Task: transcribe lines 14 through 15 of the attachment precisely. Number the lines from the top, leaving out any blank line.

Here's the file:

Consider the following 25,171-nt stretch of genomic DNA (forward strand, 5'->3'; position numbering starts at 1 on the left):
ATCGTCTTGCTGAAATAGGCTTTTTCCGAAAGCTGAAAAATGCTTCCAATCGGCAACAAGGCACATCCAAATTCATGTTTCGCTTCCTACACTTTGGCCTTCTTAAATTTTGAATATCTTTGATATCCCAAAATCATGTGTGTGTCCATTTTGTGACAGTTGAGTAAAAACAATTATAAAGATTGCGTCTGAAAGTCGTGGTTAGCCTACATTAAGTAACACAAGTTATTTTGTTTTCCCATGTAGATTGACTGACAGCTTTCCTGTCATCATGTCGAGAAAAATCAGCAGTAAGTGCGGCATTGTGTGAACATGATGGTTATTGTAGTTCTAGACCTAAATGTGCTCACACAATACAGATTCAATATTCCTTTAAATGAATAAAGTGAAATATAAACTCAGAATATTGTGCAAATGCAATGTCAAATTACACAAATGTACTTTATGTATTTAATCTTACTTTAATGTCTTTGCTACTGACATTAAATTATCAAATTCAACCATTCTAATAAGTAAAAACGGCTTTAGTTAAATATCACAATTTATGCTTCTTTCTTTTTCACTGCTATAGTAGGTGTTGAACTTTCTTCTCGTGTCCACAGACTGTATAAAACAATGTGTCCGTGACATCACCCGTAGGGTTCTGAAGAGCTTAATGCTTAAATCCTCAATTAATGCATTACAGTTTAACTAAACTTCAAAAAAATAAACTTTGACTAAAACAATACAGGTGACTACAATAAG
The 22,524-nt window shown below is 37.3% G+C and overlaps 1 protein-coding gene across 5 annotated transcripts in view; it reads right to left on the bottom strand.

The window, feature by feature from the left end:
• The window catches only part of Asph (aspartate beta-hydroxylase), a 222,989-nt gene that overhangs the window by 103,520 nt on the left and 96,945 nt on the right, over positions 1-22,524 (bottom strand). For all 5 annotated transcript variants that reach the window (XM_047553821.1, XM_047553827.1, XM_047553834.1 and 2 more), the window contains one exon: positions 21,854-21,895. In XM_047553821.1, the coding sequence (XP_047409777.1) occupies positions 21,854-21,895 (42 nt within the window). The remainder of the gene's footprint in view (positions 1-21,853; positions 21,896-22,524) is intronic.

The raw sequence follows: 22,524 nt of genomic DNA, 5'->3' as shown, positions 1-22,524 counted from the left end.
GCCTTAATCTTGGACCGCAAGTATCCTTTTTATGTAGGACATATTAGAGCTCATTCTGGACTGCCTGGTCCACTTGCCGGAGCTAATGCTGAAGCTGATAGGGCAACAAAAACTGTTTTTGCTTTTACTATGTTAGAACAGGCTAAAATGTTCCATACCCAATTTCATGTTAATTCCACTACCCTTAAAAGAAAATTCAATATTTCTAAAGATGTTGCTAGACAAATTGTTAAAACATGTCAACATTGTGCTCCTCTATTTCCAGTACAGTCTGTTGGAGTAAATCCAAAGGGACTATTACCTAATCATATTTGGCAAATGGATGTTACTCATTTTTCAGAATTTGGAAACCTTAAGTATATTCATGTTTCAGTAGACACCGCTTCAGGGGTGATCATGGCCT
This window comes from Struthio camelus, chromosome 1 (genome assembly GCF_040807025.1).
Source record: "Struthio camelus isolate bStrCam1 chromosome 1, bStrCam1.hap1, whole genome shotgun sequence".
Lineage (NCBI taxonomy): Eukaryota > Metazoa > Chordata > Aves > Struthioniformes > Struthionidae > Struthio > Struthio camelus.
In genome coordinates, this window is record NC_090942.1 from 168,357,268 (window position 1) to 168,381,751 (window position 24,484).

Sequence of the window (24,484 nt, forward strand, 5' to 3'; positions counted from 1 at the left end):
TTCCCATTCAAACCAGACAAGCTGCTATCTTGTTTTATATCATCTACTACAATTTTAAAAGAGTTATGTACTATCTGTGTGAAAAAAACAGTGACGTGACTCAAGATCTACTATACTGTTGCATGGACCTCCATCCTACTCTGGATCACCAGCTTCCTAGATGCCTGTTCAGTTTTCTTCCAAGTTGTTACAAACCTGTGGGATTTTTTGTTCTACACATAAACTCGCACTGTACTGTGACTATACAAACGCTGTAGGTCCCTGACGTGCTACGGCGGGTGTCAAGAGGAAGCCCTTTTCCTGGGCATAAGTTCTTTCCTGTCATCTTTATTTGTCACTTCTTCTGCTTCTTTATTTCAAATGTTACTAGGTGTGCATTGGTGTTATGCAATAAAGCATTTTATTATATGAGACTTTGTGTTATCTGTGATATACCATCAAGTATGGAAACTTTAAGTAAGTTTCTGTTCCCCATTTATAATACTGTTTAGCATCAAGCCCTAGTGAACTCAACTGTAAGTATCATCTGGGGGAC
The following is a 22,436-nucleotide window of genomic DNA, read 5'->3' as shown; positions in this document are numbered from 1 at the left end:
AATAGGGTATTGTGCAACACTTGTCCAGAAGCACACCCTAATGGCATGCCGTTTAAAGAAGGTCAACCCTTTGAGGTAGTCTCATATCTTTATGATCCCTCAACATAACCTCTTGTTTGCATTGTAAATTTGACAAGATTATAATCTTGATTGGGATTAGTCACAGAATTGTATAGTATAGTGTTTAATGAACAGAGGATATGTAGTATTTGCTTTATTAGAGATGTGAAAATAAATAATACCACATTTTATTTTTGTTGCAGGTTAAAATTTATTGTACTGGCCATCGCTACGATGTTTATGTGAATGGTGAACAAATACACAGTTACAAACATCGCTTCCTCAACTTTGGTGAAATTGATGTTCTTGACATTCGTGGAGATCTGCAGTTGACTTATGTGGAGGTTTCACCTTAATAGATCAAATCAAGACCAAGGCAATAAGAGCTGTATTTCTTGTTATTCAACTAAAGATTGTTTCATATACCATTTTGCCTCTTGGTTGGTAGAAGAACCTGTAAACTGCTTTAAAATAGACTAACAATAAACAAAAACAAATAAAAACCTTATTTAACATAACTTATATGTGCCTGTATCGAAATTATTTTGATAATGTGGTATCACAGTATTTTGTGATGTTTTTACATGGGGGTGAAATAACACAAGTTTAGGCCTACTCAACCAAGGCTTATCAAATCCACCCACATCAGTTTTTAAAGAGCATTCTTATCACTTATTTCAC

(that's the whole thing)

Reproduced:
The following is a 22,436-nucleotide window of genomic DNA, read 5'->3' as shown; positions in this document are numbered from 1 at the left end:
AATAGGGTATTGTGCAACACTTGTCCAGAAGCACACCCTAATGGCATGCCGTTTAAAGAAGGTCAACCCTTTGAGGTAGTCTCATATCTTTATGATCCCTCAACATAACCTCTTGTTTGCATTGTAAATTTGACAAGATTATAATCTTGATTGGGATTAGTCACAGAATTGTATAGTATAGTGTTTAATGAACAGAGGATATGTAGTATTTGCTTTATTAGAGATGTGAAAATAAATAATACCACATTTTATTTTTGTTGCAGGTTAAAATTTATTGTACTGGCCATCGCTACGATGTTTATGTGAATGGTGAACAAATACACAGTTACAAACATCGCTTCCTCAACTTTGGTGAAATTGATGTTCTTGACATTCGTGGAGATCTGCAGTTGACTTATGTGGAGGTTTCACCTTAATAGATCAAATCAAGACCAAGGCAATAAGAGCTGTATTTCTTGTTATTCAACTAAAGATTGTTTCATATACCATTTTGCCTCTTGGTTGGTAGAAGAACCTGTAAACTGCTTTAAAATAGACTAACAATAAACAAAAACAAATAAAAACCTTATTTAACATAACTTATATGTGCCTGTATCGAAATTATTTTGATAATGTGGTATCACAGTATTTTGTGATGTTTTTACATGGGGGTGAAATAACACAAGTTTAGGCCTACTCAACCAAGGCTTATCAAATCCACCCACATCAGTTTTTAAAGAGCATTCTTATCACTTATTTCAC